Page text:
Tick. Tock. Tick. Tock.
As the clock moved minute by minute during her final exam, senior musical theater major Megan Cavanaugh experienced what so many other students endure during finals — writer’s block.
Cavanaugh was having an impossible time completing her playwriting final last semester. Then the light bulb went on, and lightning struck.
Now, five months later, what was once writer’s block is two weeks away from a completed student musical theatre production.
Cavanaugh’s polished musical masterpiece will be performed free at 7 p.m. April 25 and 27 in the basement of the Music and Speech building.
“Hope Frankly” is a non-biographical, dramatic comedy focused on human relationships, Cavanaugh said.
“It all started with the conversation song I wrote on my computer,” she said. “Then I developed the characters over time through a variety of ways. Even though it’s not biographical, I’ve still encountered all of these emotions or situations in one way or another.”
Cavanaugh does not have an acting role in this production, but she directs, blocks with the characters and plays the instruments at practices.
The plot of “Hope Frankly” is based on the life of a modern girl who meets a man and the progression of their romance.
“It’s retrospective of two people in a relationship and how they handle things,” said Justin Gentry, sophomore musical theater major and male lead in the play.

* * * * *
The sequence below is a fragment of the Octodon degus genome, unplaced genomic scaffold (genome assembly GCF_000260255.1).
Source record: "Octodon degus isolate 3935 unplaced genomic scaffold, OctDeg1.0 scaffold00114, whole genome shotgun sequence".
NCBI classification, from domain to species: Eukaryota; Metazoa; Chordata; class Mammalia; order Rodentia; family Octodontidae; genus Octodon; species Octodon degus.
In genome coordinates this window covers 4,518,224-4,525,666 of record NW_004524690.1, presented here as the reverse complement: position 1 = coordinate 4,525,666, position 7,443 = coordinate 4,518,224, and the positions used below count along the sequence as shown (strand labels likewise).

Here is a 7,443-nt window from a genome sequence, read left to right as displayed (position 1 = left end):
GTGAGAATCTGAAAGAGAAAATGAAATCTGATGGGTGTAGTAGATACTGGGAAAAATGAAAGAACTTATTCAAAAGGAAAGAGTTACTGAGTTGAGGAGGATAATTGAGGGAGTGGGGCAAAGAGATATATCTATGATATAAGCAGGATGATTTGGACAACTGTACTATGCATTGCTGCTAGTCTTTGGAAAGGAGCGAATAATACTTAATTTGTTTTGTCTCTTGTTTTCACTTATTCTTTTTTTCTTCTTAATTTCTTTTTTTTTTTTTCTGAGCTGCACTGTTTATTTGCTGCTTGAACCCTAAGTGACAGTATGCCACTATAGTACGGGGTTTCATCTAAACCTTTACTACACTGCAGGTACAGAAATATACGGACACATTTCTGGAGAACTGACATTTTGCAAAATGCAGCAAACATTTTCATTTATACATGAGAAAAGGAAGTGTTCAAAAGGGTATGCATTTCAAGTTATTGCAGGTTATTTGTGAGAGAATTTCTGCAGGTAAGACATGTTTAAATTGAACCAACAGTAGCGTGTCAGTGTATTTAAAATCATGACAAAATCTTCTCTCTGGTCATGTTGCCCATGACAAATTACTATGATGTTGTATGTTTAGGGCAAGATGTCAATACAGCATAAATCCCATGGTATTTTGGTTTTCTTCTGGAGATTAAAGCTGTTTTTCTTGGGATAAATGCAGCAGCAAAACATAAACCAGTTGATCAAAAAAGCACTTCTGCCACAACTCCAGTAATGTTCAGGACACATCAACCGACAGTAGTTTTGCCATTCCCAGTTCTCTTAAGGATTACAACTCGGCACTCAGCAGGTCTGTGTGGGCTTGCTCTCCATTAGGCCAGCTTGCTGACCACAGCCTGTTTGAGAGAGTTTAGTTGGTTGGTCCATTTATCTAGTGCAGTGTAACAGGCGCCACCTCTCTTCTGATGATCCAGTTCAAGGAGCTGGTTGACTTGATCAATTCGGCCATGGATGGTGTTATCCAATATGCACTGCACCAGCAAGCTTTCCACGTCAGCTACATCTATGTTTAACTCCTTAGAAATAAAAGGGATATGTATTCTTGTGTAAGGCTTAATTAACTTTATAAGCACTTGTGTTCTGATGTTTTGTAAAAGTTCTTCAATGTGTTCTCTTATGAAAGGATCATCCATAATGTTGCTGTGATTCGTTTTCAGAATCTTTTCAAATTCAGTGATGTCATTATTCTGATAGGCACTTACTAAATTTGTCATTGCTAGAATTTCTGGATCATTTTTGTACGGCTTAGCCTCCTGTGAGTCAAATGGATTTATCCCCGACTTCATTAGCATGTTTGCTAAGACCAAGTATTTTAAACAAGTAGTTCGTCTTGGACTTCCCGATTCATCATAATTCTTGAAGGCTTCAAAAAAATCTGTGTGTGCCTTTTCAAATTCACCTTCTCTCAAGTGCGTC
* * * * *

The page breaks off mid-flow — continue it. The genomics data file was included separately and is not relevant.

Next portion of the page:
“The father also has a big role tying her (the female lead) back to where she came from,” he said.
Gentry said he is proud to be associated with this show because of the collaborative effort with the crew and Cavanaugh’s “undeniable talent.”
“When I first read the music Meg wrote, I fell in love with it because the songs are so amazing,” Gentry said. “Now, as the practices have gone on, everyone is really helping Meg out with the development process.
“She really opens herself up to allow others to participate in every area she’s focusing on, and with all of us working together, I think it’s going to turn out great,” Gentry said.
Cavanaugh said she feels touched so many people have dedicated themselves to her musical and likes opening herself up to the input of others.
“The thing about this show you won’t see in others is a complete dedication to originality and creativity,” Cavanaugh said. “The people working on this show with me are not getting paychecks. They are doing it for their love of theater.”
Contact College of Communication and Information reporter Ali White at [email protected]